DISCUSSION AND CONCLUSION
We have shown that fat signal can be completely eliminated from MR images by exploiting the absence of magnetization transfer from fat to water or to protein and membrane phospholipid protons. The method entails imaging with and without presaturation of the tissue proton component to suppress signal from water, and subsequent generation of a water-only image by subtraction. We demonstrated clean elimination of fat signals for a liposarcoma sample and an obese mouse. Both tissue sample and the obese mouse contained concentrations of triglyceride that exceeded 5 M and therefore represent an extreme for the amount of fat relative to water. This demonstrates that the proposed fat-suppression method can be applied to eliminate the fat signals for tissues with any fat content.
The fat-elimination method described is substantially more efficient at suppressing fat signal than the conventional fat-suppression and water- or fat-selective imaging methods. The major methylene signal is the focus of most traditional techniques for fat-suppression, water-selective imaging or fat-selective imaging, while the remaining resonances are ignored. For a regular triglyceride molecule including two double bonds in each of the three chains, the major methylene signal constitutes at most 65% of all the fat signals. Any increase in the double bond content of fat will further reduce the ratio of fat methylene signal to total fat signals in the sample. Therefore, traditional fat-suppression techniques that address only the major methylene signal fail to suppress at least 35% of the signal from fat. In addition, presaturation (4, 5), which is among the most popular fat-suppression methods, will reduce the water signal intensity because saturation of the major methylene signal also partly saturates protein and membrane phospholipid signal, which triggers magnetization transfer from water.
Our fat-elimination approach offers several advantages. As shown in Fig. 4 of the obese mouse, we retained 85% of the kidney signal intensity. For most tissues other than fat, magnetization transfer from water to protein and membrane phospholipid protons is very efficient (α is very small), and thus in most tissues very little water signal is lost. Furthermore, the elimination of the fat signal does not depend on the chemical shift or the line width of the fat signals, and it is not affected by the heterogeneity of amplitude of static field or RF field. The magnetization exchange method can be utilized for any magnetic field strength, and an increase in magnetic field strength does not require any further modification to the approach. Finally, this approach can be combined with other MRI techniques.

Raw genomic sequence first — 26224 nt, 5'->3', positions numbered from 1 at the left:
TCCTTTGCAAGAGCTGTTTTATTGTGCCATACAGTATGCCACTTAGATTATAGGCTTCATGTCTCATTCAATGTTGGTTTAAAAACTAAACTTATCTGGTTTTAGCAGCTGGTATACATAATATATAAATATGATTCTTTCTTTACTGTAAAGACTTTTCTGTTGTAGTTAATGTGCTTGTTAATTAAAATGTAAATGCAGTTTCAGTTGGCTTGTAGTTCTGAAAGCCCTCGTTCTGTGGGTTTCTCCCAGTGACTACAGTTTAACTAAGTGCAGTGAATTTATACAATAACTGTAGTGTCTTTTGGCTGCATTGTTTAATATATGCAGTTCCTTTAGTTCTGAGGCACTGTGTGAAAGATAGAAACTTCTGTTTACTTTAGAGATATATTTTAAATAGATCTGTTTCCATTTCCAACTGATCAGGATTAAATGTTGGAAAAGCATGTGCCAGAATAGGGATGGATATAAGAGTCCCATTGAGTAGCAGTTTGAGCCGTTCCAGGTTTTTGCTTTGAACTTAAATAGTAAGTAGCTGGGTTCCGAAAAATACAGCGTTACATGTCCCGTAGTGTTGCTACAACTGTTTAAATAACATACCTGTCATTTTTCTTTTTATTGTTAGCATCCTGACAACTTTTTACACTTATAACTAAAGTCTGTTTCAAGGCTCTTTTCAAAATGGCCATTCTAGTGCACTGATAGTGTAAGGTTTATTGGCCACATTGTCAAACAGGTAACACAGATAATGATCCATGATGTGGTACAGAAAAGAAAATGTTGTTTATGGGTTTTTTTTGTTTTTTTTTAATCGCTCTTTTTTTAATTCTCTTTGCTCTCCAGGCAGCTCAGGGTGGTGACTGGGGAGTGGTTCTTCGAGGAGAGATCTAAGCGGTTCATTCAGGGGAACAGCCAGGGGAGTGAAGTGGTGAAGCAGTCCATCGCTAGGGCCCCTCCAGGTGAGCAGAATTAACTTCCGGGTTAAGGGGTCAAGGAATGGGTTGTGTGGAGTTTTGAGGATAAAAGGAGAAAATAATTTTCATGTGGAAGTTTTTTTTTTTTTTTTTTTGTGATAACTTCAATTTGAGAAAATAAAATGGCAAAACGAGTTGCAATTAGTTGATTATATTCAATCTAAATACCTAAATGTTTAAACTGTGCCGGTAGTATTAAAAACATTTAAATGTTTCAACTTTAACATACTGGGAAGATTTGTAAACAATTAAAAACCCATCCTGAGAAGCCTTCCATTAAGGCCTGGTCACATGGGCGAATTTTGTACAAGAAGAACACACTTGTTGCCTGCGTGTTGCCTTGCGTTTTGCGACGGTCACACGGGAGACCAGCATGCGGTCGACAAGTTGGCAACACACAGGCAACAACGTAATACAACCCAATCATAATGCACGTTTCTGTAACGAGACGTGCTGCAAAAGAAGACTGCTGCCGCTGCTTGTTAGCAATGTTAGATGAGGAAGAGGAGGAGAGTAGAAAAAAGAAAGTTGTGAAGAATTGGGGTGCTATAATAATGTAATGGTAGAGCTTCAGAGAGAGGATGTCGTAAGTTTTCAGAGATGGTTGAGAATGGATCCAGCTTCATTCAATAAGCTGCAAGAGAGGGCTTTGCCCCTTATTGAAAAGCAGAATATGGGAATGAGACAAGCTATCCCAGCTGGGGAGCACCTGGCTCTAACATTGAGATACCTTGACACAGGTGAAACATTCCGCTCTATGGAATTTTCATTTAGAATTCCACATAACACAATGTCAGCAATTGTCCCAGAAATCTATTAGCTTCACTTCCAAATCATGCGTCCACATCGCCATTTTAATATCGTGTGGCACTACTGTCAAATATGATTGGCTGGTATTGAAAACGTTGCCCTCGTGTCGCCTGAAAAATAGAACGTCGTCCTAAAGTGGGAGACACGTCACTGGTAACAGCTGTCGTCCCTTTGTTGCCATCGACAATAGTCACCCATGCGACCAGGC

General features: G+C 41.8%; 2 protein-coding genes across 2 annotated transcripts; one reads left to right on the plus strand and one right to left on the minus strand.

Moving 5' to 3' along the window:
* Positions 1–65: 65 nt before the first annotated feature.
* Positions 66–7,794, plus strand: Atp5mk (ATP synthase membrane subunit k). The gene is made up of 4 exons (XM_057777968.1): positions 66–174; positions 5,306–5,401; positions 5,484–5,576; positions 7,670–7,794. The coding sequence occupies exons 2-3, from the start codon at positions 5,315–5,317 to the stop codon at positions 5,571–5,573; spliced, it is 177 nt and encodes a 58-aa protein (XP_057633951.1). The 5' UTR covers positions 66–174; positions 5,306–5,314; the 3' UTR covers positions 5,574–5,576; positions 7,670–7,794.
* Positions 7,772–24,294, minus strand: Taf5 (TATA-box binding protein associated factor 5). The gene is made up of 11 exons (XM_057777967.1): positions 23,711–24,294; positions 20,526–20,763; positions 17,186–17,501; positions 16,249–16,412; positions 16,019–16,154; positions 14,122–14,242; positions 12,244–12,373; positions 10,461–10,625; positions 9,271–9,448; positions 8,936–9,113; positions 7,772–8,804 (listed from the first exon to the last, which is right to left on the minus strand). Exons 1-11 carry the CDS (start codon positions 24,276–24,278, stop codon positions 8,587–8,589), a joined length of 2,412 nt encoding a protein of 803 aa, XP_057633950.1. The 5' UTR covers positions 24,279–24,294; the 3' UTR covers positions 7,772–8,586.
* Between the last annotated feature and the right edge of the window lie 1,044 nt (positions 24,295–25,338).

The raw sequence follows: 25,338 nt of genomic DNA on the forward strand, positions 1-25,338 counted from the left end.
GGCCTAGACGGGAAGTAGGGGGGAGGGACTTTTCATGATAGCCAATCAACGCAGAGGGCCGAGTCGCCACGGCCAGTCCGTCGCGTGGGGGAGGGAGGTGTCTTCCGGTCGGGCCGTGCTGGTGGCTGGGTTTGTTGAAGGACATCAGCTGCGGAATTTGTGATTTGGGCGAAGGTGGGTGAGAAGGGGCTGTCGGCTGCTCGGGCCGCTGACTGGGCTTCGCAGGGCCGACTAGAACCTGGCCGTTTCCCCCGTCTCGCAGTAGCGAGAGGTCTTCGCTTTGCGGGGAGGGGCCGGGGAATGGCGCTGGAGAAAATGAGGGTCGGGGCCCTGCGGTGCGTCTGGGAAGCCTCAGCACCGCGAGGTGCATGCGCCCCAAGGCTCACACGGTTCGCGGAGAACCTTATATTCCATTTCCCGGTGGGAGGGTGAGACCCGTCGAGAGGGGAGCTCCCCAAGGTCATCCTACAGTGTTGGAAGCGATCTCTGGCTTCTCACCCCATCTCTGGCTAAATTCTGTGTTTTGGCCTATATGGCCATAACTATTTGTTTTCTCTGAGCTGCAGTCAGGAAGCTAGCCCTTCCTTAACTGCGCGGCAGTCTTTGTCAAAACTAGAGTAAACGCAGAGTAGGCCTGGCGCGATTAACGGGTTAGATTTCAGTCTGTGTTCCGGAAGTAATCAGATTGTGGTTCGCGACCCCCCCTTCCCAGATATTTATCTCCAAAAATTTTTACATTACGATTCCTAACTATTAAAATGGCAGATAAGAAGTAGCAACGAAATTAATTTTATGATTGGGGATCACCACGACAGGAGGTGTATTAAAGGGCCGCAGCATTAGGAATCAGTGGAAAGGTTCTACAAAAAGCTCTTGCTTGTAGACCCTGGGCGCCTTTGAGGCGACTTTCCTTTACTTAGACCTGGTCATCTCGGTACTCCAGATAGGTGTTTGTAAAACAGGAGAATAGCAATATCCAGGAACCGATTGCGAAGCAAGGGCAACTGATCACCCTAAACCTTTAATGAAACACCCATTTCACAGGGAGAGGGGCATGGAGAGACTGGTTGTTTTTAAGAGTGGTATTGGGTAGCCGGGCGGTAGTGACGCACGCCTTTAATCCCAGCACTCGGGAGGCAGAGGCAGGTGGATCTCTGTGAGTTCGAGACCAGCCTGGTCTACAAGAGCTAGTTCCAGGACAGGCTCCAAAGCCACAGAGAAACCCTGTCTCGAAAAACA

The only drawback to this approach (which is shared by all fat-suppression methods that are based on the subtraction of two images) is the 2-fold increase in imaging time. However, the acquired water-only image provides additional information, as it is now sensitive to magnetization transfer in addition to the tissue water density or relaxation time. Magnetization transfer imaging is a well-developed methodology (16, 17, 25) and has been found useful in many applications such as magnetic resonance angiography (26), breast imaging (27), brain metabolism (28), and multiple sclerosis (29). The fat-free imaging method presented in this work retains all the advantages of traditional magnetization transfer contrast. It should further enhance contrast for more precise tissue characterization and tumor delineation, particularly for tumors arising in regions of high fat content such as the retroperitoneal space.
The magnetization transfer factor (1 − α) in Eq. 3 depends on many factors (20–23) but can be controlled by adjusting the intensity and length of the presaturation pulse. When the presaturation pulse is strong enough and long enough, (1 − α) are approximately the same for many tissue types (data are to be published in a future paper) and thus will not contribute contrast to the fat-free image. However, under standard imaging conditions, the intensity and length of the presaturation pulse are typically very limited, resulting in significantly different magnetization transfer rates for different tissue types and under these conditions will enable significant magnetization transfer contrast.
The authors thank Rachael O'Connor for her assistance with the mouse experiments and Dov P. Winkleman for imaging the obese mouse on the 7-T scanner. This research was supported in part by the Kristen Ann Carr Fund and the Department of Surgery at MSKCC, and the soft tissue sarcoma Program Project P01 CA047179, and NIH P30 CA08748 and U24CA83084.